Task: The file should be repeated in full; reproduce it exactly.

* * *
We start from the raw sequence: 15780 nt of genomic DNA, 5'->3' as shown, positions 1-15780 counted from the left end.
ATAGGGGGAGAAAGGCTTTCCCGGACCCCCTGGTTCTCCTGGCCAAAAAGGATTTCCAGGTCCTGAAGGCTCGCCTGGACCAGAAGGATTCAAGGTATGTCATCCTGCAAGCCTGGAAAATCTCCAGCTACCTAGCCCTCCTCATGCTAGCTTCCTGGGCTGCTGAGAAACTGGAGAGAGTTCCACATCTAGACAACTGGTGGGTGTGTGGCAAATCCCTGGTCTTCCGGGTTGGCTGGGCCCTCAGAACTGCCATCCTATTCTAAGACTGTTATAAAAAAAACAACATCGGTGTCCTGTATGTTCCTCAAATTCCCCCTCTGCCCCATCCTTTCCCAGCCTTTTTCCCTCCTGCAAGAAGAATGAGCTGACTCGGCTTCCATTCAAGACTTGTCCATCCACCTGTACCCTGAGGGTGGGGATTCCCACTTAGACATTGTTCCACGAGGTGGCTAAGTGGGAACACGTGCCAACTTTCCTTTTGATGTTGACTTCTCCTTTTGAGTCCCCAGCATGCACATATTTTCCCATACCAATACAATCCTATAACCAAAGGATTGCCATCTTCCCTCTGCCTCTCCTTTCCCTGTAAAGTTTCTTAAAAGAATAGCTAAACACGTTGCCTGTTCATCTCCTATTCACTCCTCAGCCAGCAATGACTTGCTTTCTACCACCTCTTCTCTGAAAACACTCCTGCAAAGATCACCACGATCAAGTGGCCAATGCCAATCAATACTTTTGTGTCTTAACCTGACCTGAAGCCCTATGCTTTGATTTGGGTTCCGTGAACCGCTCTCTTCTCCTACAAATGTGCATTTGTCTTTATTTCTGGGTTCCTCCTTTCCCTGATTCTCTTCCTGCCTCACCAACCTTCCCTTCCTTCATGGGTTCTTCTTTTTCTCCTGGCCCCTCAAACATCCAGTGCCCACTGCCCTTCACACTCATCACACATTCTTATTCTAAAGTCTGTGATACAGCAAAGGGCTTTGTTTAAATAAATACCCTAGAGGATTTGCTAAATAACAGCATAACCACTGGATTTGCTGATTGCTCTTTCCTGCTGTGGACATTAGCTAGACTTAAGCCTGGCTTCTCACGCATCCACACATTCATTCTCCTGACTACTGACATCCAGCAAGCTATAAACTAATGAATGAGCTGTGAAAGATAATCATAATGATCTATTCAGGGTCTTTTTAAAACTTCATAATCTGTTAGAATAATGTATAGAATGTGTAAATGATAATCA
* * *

We start from the raw sequence: 15780 nt of genomic DNA, 5'->3' as shown, positions 1-15780 counted from the left end.
ATAGGGGGAGAAAGGCTTTCCCGGACCCCCTGGTTCTCCTGGCCAAAAAGGATTTCCAGGTCCTGAAGGCTCGCCTGGACCAGAAGGATTCAAGGTATGTCATCCTGCAAGCCTGGAAAATCTCCAGCTACCTAGCCCTCCTCATGCTAGCTTCCTGGGCTGCTGAGAAACTGGAGAGAGTTCCACATCTAGACAACTGGTGGGTGTGTGGCAAATCCCTGGTCTTCCGGGTTGGCTGGGCCCTCAGAACTGCCATCCTATTCTAAGACTGTTATAAAAAAAACAACATCGGTGTCCTGTATGTTCCTCAAATTCCCCCTCTGCCCCATCCTTTCCCAGCCTTTTTCCCTCCTGCAAGAAGAATGAGCTGACTCGGCTTCCATTCAAGACTTGTCCATCCACCTGTACCCTGAGGGTGGGGATTCCCACTTAGACATTGTTCCACGAGGTGGCTAAGTGGGAACACGTGCCAACTTTCCTTTTGATGTTGACTTCTCCTTTTGAGTCCCCAGCATGCACATATTTTCCCATACCAATACAATCCTATAACCAAAGGATTGCCATCTTCCCTCTGCCTCTCCTTTCCCTGTAAAGTTTCTTAAAAGAATAGCTAAACACGTTGCCTGTTCATCTCCTATTCACTCCTCAGCCAGCAATGACTTGCTTTCTACCACCTCTTCTCTGAAAACACTCCTGCAAAGATCACCACGATCAAGTGGCCAATGCCAATCAATACTTTTGTGTCTTAACCTGACCTGAAGCCCTATGCTTTGATTTGGGTTCCGTGAACCGCTCTCTTCTCCTACAAATGTGCATTTGTCTTTATTTCTGGGTTCCTCCTTTCCCTGATTCTCTTCCTGCCTCACCAACCTTCCCTTCCTTCATGGGTTCTTCTTTTTCTCCTGGCCCCTCAAACATCCAGTGCCCACTGCCCTTCACACTCATCACACATTCTTATTCTAAAGTCTGTGATACAGCAAAGGGCTTTGTTTAAATAAATACCCTAGAGGATTTGCTAAATAACAGCATAACCACTGGATTTGCTGATTGCTCTTTCCTGCTGTGGACATTAGCTAGACTTAAGCCTGGCTTCTCACGCATCCACACATTCATTCTCCTGACTACTGACATCCAGCAAGCTATAAACTAATGAATGAGCTGTGAAAGATAATCATAATGATCTATTCAGGGTCTTTTTAAAACTTCATAATCTGTTAGAATAATGTATAGAATGTGTAAATGATAATCA